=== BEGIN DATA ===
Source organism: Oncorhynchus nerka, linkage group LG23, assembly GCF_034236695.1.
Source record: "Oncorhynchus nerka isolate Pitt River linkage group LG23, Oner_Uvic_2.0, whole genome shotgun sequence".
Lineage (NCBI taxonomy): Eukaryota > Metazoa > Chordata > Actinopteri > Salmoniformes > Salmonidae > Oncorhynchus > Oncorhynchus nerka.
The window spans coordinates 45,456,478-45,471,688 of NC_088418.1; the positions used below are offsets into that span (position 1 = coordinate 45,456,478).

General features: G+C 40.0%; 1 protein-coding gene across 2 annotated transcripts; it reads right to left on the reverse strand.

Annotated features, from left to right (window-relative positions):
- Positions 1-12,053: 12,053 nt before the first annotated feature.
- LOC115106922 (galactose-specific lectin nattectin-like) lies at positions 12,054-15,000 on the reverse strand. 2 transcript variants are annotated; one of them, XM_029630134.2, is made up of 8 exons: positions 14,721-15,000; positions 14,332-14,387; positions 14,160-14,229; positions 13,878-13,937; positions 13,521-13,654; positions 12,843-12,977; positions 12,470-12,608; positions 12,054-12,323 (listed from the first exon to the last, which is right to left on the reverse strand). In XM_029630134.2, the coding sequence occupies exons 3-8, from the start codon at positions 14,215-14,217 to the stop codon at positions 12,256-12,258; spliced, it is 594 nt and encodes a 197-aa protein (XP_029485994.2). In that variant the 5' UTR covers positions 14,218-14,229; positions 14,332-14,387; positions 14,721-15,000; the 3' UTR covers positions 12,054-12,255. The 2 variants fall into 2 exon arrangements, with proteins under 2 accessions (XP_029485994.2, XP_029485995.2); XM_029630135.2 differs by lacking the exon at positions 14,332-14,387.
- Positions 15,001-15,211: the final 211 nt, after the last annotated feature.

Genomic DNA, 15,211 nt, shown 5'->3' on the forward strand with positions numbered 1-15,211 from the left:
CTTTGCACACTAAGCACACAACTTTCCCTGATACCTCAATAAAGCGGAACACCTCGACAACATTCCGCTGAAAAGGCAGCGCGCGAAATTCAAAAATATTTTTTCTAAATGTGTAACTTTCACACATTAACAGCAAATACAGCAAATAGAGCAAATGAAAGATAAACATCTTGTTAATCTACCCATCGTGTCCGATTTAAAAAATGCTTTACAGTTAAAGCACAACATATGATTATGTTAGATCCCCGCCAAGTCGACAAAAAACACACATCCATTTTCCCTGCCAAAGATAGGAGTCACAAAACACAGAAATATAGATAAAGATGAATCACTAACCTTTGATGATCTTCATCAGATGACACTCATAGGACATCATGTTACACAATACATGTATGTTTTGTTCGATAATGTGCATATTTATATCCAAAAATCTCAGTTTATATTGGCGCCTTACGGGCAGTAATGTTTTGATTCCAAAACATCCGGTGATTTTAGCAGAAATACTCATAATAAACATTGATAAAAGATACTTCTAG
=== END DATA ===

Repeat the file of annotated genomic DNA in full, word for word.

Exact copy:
Source organism: Oncorhynchus nerka, linkage group LG23, assembly GCF_034236695.1.
Source record: "Oncorhynchus nerka isolate Pitt River linkage group LG23, Oner_Uvic_2.0, whole genome shotgun sequence".
Lineage (NCBI taxonomy): Eukaryota > Metazoa > Chordata > Actinopteri > Salmoniformes > Salmonidae > Oncorhynchus > Oncorhynchus nerka.
The window spans coordinates 45,456,478-45,471,688 of NC_088418.1; the positions used below are offsets into that span (position 1 = coordinate 45,456,478).

General features: G+C 40.0%; 1 protein-coding gene across 2 annotated transcripts; it reads right to left on the reverse strand.

Annotated features, from left to right (window-relative positions):
- Positions 1-12,053: 12,053 nt before the first annotated feature.
- LOC115106922 (galactose-specific lectin nattectin-like) lies at positions 12,054-15,000 on the reverse strand. 2 transcript variants are annotated; one of them, XM_029630134.2, is made up of 8 exons: positions 14,721-15,000; positions 14,332-14,387; positions 14,160-14,229; positions 13,878-13,937; positions 13,521-13,654; positions 12,843-12,977; positions 12,470-12,608; positions 12,054-12,323 (listed from the first exon to the last, which is right to left on the reverse strand). In XM_029630134.2, the coding sequence occupies exons 3-8, from the start codon at positions 14,215-14,217 to the stop codon at positions 12,256-12,258; spliced, it is 594 nt and encodes a 197-aa protein (XP_029485994.2). In that variant the 5' UTR covers positions 14,218-14,229; positions 14,332-14,387; positions 14,721-15,000; the 3' UTR covers positions 12,054-12,255. The 2 variants fall into 2 exon arrangements, with proteins under 2 accessions (XP_029485994.2, XP_029485995.2); XM_029630135.2 differs by lacking the exon at positions 14,332-14,387.
- Positions 15,001-15,211: the final 211 nt, after the last annotated feature.

Genomic DNA, 15,211 nt, shown 5'->3' on the forward strand with positions numbered 1-15,211 from the left:
CTTTGCACACTAAGCACACAACTTTCCCTGATACCTCAATAAAGCGGAACACCTCGACAACATTCCGCTGAAAAGGCAGCGCGCGAAATTCAAAAATATTTTTTCTAAATGTGTAACTTTCACACATTAACAGCAAATACAGCAAATAGAGCAAATGAAAGATAAACATCTTGTTAATCTACCCATCGTGTCCGATTTAAAAAATGCTTTACAGTTAAAGCACAACATATGATTATGTTAGATCCCCGCCAAGTCGACAAAAAACACACATCCATTTTCCCTGCCAAAGATAGGAGTCACAAAACACAGAAATATAGATAAAGATGAATCACTAACCTTTGATGATCTTCATCAGATGACACTCATAGGACATCATGTTACACAATACATGTATGTTTTGTTCGATAATGTGCATATTTATATCCAAAAATCTCAGTTTATATTGGCGCCTTACGGGCAGTAATGTTTTGATTCCAAAACATCCGGTGATTTTAGCAGAAATACTCATAATAAACATTGATAAAAGATACTTCTAG